Later that day, a girl with dark hair plaited and tied with plastic clips caught my attention. She looked as if she were around 13 in her green and white dress with two buttons missing. Unlike some of the younger kids she seemed more reluctant to involve herself in the festivities. I learned she was 15 and was about to turn 16. Our birthdays were less than a week apart. It was apparent that she looked after some of the toddlers and infants and had to be one of the oldest girls at the orphanage. The more we connected the more I found out about her life. Her parents had passed away in the earthquake and she had no other family that she could turn to. The man who ran the orphanage had found a temporary place for her to stay in the wake of the tragedy and eventually provided her and about 21 other young people a place to sleep, a school, and food twice a day. She brought us over to her bed and told us she had gotten a mattress last year. She pointed to her pink mosquito net and you could see the pride spread across her face. The room she shared with nine other younger girls had roughly hewed concrete walls with open windows and no air conditioning. To contrast our upbringing and experiences, I was born into a privileged middle class family, attended private school since the age of four, enjoy traveling with my family, and have an air conditioned room with a mattress which I never fully appreciated until the week of my 16th birthday. After showing us her room she began to chant and move her body to the beat of her chant. She inquired whether or not we would like to take a video of her performance and so we dutifully pulled out our phones and recorded a song and dance that was amazing. She told me that if she was able to choose what she could do with her life that she would love to be able to be a famous singer. With a smile on my face I confidently assured her with my parent’s catchphrase, “you can do anything you set your mind to.” Her head moved back and forth and we got a wakeup call as to the lack of opportunity she has in her life. She isn’t told by anyone that she can accomplish anything, or be anything that she wants to be. That mattress in her open-air room, at the orphanage will probably be the best accommodations she has for a long time after she leaves and moves out on her own. She explained she was planning to get a job working a fruit stand with her friend. She hoped to make enough money to live off of it, however it all depended if she had a good day at the market.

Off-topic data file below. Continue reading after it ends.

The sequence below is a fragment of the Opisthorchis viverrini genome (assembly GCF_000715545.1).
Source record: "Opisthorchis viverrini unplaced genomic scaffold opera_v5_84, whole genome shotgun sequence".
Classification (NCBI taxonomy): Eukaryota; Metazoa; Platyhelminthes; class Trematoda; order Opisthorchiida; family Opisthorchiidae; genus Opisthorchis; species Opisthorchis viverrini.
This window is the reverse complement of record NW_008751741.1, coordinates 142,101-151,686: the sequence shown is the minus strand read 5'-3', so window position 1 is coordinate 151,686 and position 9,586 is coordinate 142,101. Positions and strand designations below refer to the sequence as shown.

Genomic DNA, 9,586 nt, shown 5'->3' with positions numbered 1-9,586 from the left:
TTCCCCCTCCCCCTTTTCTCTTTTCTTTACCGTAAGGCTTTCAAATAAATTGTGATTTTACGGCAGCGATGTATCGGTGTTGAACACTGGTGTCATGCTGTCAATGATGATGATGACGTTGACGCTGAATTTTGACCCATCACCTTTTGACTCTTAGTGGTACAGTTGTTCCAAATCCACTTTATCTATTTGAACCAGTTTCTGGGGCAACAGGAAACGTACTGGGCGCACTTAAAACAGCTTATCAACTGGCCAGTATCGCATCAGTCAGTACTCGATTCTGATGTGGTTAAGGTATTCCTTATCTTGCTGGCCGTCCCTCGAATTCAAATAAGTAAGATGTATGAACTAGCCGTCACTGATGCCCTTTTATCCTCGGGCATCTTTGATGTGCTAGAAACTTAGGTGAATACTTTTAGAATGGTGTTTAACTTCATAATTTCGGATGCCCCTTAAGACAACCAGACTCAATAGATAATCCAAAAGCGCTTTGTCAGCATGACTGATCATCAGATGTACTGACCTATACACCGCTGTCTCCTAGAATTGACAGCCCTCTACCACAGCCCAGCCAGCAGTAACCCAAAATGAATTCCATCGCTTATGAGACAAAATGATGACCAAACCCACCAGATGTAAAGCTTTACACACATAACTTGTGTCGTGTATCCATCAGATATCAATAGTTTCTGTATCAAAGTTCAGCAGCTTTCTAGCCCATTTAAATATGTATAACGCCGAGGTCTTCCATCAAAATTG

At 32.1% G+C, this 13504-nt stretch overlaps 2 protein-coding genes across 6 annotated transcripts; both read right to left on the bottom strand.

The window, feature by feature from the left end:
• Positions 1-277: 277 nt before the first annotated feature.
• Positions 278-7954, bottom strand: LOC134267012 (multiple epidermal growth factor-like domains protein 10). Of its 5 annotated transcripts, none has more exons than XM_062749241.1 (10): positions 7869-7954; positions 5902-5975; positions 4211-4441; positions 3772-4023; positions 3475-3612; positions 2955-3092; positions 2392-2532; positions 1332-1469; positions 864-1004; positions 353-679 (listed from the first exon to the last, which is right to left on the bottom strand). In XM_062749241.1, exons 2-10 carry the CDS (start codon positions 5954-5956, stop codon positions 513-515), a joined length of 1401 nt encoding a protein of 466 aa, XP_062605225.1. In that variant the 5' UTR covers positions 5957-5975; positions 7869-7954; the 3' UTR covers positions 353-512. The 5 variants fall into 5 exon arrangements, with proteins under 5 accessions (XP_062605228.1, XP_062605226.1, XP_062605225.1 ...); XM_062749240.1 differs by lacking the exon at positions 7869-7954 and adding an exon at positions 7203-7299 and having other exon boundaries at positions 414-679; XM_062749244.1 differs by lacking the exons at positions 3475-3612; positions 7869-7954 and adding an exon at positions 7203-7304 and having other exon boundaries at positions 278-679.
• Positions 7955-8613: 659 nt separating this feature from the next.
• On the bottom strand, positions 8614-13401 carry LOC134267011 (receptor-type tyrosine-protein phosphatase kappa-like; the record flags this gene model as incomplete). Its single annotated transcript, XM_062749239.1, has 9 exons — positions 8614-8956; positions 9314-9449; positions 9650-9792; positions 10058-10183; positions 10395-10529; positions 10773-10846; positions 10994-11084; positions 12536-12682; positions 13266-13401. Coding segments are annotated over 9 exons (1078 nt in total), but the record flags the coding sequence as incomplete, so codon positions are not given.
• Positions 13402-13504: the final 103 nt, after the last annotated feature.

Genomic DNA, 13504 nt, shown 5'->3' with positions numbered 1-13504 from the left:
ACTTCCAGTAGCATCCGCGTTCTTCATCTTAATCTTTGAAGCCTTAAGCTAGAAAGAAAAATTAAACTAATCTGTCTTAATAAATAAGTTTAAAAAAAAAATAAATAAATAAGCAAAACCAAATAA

The competition is ruthless in the markets they sell food in. The one market we visited overwhelmed all of my senses. It was possible to hear the yelling of the vendors from half a mile away. Each vendor fought seemingly to the death to try and get you to buy what they were selling. Hands grabbed at me as if I was the newest game flying off the shelves of a store. Each seller tried to persuade me to buy their goods by dragging me as close to their stand as possible. The initial fear of being moved against my own will left after I became aware of the cultural selling practices. The smell was overwhelming, there were aromas of spices mixed with sweat and you immediately knew showering was viewed as a luxury, not a necessity. Although it was impossible to buy something from every single seller that particular day I was blown away by the desire and will to succeed. Each person was fighting for survival and if that meant groveling over the price for a good and trying to sell a classic Haitian piece of art to a tourist they were willing to do anything necessary to assure they would get the sale and be able to support their family for another day.

When there are hard experiences of my life I’m often reminded of a phrase a mentor shared with me, “that’s a first world problem.” Everything is put into perspective when you realize how little others have. For my 16th birthday I received a few presents, one of them being a gold ring which will always be a symbol of abundance and a lesson I learned from a 15-year-old girl in Haiti. To take any opportunity I have for granted would be inexplicable after this experience. If this Haitian girl, as able to express such a gratitude for what she had, meant I was able to take advantage of every opportunity given and give thanks for everything, no matter how small. The true genuine love expressed by so many was an amazing takeaway, whether it was a girl trying to give me her food or a man trying to sell some good in order to take care of his family. The experience was life-altering and I will always be reminded of the time I was immersed in another culture and learned more about myself in the process.